CD8+ T cells recover but CD4+ T cells remain low
Investigators in France discovered that monocytes and B lymphocytes recover quickly and become abnormally elevated by day 75 in double cord blood transplant patients (dUCB), while they remained below normal or normal in allogeneic stem cell transplant (allo-HSCT) patients who received unrelated peripheral blood stem cells (uPBSC). CD4+ T cells remained significantly below normal levels for six months in both groups.
HHV-6 and BK virus DNA levels were significantly higher in cord blood transplant patients, while EBV DNA load was significantly higher in the allo-HSCT group. CMV viral load was the same in both groups.
HHV-6 active infection was found in 84% of dUCB compared to 21% of uPBSC patients. HHV-6 infections occurred within the first month and were persistent over the first year, lasting up to four years in half of the dUCB patients.
Some investigators have hypothesized that CD134 expression differs by graft type and that this may explain the higher rate of HHV-6B reactivation in cord blood transplants, but warn that a yet unknown factor in the cord blood graft or during immune reconstitution may increase the risk of HHV-6B infections.
This study confirmed that HHV-6 infection results in delayed engraftment and a higher need for blood and platelet transfusions. Of interest, neither HHV-6 encephalitis nor increased transplant related mortality was seen in the dUCB cases, in contrast to previous reports. They attribute their success to the use of a reduced intensity conditioning regimen and the fact that they only rarely use anti-thymocyte globulin (ATG) for their cord blood patients.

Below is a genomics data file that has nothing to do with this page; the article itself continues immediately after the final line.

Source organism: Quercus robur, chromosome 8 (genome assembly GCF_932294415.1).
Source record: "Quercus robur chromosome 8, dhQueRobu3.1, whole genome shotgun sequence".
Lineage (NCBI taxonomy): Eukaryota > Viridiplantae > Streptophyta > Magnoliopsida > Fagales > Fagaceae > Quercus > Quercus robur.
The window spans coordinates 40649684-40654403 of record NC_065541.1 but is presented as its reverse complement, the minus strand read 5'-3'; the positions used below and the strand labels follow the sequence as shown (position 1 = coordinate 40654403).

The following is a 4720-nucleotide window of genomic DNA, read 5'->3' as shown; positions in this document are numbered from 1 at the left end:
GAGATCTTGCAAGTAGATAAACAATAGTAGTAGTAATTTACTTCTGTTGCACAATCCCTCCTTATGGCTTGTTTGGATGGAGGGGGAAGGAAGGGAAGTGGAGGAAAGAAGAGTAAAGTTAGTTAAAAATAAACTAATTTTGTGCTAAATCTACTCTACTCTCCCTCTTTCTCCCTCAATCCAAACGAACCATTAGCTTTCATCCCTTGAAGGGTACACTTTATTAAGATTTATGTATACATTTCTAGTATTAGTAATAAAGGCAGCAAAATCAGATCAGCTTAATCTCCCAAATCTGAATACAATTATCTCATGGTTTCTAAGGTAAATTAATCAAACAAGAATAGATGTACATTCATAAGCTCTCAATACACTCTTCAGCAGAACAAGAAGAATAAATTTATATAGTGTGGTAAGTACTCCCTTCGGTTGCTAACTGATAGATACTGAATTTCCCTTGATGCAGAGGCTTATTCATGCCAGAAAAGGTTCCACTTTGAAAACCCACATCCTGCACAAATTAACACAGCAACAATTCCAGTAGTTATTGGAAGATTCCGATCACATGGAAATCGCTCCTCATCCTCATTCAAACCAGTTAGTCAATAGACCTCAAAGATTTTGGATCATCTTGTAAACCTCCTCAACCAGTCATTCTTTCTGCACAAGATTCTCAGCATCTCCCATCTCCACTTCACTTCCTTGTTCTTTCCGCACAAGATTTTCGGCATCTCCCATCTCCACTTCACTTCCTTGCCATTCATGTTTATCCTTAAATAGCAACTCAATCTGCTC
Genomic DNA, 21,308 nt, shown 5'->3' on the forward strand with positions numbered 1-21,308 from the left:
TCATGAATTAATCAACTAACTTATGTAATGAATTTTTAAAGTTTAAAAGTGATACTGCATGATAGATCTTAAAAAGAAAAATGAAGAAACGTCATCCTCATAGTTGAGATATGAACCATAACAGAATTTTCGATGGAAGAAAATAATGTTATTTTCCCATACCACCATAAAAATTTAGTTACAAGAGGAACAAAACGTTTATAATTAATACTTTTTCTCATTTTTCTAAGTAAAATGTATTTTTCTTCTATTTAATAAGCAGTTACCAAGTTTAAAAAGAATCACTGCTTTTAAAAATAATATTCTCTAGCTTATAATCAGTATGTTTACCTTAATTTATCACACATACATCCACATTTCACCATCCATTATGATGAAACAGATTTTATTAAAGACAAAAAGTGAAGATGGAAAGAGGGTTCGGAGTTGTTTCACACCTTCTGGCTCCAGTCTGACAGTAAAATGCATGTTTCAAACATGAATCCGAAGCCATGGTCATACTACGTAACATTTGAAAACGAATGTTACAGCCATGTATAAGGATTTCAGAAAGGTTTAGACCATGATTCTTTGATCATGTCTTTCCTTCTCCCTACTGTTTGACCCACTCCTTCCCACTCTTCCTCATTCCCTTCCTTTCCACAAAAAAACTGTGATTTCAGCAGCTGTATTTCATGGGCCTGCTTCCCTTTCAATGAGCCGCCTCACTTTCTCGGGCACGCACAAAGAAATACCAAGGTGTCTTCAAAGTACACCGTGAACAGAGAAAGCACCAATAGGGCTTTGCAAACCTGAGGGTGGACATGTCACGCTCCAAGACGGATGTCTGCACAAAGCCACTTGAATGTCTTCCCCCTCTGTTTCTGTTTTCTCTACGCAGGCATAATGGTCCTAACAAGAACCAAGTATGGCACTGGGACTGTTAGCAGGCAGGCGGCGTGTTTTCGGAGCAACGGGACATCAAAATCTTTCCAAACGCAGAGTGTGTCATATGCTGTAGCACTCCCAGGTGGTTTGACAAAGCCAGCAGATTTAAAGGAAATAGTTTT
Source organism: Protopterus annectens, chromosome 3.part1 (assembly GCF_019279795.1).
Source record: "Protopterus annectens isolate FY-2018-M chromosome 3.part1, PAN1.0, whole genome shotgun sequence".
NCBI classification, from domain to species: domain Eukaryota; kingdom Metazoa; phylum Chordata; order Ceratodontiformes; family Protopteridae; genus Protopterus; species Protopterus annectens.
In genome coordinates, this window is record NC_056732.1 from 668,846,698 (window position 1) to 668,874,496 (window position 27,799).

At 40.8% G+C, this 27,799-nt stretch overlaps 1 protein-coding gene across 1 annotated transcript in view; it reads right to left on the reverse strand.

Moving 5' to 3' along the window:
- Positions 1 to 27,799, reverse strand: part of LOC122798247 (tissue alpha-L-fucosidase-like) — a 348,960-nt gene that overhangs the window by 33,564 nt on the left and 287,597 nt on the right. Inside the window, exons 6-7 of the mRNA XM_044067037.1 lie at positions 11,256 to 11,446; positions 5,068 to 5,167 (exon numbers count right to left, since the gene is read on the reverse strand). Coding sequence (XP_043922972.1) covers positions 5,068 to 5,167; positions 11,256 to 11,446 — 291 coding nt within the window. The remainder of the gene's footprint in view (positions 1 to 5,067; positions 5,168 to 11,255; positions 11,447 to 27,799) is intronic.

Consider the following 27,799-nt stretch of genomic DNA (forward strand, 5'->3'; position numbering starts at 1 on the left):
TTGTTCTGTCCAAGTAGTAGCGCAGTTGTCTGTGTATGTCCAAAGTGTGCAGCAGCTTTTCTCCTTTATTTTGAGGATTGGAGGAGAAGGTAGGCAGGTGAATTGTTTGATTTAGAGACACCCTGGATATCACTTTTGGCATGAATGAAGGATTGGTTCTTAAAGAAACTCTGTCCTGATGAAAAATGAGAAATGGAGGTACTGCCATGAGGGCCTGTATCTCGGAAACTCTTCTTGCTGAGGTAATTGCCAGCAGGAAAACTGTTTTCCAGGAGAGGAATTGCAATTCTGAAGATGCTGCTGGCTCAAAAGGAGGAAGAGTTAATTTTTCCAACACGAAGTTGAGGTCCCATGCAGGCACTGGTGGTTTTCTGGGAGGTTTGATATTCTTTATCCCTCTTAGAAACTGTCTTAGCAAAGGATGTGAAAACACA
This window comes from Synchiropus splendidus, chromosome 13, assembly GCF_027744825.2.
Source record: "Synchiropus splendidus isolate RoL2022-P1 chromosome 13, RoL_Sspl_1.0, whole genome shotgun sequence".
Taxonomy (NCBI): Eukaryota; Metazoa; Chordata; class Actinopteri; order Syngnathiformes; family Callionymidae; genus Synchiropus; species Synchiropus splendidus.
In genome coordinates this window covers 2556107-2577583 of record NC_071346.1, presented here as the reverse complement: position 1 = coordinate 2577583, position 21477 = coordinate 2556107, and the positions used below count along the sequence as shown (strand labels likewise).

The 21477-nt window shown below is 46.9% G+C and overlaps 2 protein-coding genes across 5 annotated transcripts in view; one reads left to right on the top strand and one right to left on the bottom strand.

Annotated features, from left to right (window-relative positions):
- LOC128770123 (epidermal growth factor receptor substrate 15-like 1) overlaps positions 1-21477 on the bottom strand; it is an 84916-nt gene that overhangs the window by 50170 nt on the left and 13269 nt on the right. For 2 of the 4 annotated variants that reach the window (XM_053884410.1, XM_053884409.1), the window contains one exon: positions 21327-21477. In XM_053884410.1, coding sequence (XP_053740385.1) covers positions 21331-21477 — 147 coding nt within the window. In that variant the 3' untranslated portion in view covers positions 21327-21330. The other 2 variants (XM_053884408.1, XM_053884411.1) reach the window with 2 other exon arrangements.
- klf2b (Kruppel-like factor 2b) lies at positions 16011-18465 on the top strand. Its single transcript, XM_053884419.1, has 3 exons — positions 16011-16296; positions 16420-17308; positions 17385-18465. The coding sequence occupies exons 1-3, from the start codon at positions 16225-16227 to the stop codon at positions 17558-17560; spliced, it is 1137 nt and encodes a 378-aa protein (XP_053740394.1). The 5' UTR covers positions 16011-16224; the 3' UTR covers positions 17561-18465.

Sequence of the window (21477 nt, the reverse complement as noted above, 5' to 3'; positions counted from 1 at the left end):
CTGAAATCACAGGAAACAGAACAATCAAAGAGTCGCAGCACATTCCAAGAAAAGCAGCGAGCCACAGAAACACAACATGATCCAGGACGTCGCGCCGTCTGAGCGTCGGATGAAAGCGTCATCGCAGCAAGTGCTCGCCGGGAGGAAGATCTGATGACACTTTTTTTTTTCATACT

ATG, a risk factor for HHV-6 encephalitis, was used in the uPBSC group, and the authors speculate that this may be the reason behind the increased EBV reactivation in uPBSC patients compared to the dUCB group.
The authors noted that CD4+ T cell levels rose faster after dUCB transplantation while CD8+ T cell levels rose faster after uPBSC. A majority of the patients (66%) had several viral infections, suggesting to the authors that trials for therapeutics that work on multiple infections might be useful.
Read the full paper: Illiaquer 2017.